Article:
Morality and Reality in the Jungle

By Geoff Moore

The “Jungle” camp of Calais, in northern France, was thrust back into the headlines late last month when French President Francois Hollande declared the camp would soon be completely dismantled. This comes about seven months after the last attempt by French authorities to destroy a portion of the camp. However, the population of the Jungle has soared[1] since the previous attempt did nothing to change the incentives of those wishing to reach Britain. We have written about the Jungle camp before, but the proposal to eliminate the camp deserves a fresh look, particularly concerning children.

President Hollande’s announcement has to be read in the context of a looming Presidential election next year. With former President Nicholas Sarkozy and Front National’s Marine Le Pen already staking out strong anti-immigration positions, Hollande has joined the chorus, with all three placing the responsibility for Calais on the shoulders of the United Kingdom. Across the Channel, Britain’s Brexiting bureaucrats have said, “dismantling of the camp in Calais is a matter for the French government.”[2] What seems to have been mostly lost on the British and French governments, however, is that their actions affect real people living in terrible conditions. This fact remains true whether you label them as “refugees,” “migrants,” or “illegal immigrants.”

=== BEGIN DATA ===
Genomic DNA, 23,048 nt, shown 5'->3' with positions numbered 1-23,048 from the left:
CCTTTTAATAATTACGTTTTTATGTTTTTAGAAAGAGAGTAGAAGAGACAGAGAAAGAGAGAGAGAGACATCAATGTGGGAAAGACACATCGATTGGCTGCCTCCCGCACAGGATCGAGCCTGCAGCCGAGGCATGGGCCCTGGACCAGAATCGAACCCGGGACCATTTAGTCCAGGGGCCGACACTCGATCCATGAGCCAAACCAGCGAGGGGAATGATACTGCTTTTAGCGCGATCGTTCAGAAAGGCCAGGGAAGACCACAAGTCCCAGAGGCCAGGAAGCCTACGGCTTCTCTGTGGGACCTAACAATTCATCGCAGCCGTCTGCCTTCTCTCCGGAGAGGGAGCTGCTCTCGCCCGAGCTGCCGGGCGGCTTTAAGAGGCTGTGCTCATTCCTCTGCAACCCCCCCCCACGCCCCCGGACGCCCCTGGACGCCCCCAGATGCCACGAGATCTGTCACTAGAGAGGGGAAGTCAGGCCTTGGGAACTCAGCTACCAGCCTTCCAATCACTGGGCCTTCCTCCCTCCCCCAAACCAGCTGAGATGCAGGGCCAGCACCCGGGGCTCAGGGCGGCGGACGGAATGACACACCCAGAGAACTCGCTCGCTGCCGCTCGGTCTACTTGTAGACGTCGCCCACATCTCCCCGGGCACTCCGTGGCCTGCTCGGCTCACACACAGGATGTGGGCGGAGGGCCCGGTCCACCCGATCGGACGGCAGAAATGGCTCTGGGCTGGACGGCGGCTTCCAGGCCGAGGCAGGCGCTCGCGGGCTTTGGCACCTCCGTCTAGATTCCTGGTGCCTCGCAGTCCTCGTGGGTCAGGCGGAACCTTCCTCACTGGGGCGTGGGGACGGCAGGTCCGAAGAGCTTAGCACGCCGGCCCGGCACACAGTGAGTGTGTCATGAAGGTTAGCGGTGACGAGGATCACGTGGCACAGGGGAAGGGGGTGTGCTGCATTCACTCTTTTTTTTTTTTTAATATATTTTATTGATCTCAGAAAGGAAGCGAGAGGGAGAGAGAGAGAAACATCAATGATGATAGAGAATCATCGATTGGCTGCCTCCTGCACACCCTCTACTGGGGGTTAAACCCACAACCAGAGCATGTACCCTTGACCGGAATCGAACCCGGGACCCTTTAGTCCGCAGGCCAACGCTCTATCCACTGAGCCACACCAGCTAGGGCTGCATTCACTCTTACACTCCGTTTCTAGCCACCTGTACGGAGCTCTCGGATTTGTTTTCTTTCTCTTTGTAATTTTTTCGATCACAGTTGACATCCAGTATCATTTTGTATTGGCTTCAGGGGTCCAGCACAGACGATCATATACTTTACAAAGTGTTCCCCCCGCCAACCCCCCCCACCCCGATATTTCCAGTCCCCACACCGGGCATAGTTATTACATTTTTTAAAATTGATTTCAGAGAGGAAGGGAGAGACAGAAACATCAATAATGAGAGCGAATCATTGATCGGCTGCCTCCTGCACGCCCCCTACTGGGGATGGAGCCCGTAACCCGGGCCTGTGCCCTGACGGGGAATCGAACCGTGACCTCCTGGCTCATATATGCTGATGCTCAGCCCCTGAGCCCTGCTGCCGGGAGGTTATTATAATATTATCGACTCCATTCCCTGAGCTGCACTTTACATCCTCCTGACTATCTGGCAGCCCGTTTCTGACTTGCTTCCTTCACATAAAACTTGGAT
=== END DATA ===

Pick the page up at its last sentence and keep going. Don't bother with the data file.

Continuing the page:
According to the Children’s Commissioner for England, there are currently 1,200 children in the Jungle. The European Union’s Dublin Regulation includes guidelines for how to determine the asylum claims of unaccompanied minors (under 18 years old), particularly if they have family members in an EU country. However, for most children who have passed through Calais, the easiest route to Britain is the illegal and dangerous one in the back of a lorry.

Children in the Calais camp are exceedingly vulnerable to disease, trafficking, and abuse. This is in addition to the trauma which caused them to leave their home countries in the first place. Many in Calais have experienced depression, stress, severe anxiety, and other traumas.[3] Doctors of the World UK, a group which has criticized police raids and camp destruction in Calais and Dunkirk, works in the camps to provide “mental health care to severely traumatised refugees.”[4] Indeed, they argued in March that destruction of the Jungle “will not deter people from coming to Calais…it will just cause more chaos and trauma.”[5] Research by the Refugee Rights Data Project in February showed that nearly 60% of the children in Calais were unaccompanied, with 61% of children reporting never feeling safe. A staggering 56% “said they would remain in Calais or sleep in the street” if the camp were dismantled.[6]

What is most troubling about the plan to dismantle the entire camp is the apparent lack of any planning. As the Refugee Rights data show, it is essential that there be enough temporary housing to keep children off the street while they wait for asylum claims to be processed and transportation to be arranged. These may seem like boring logistical issues, but they could be life or death for unaccompanied children.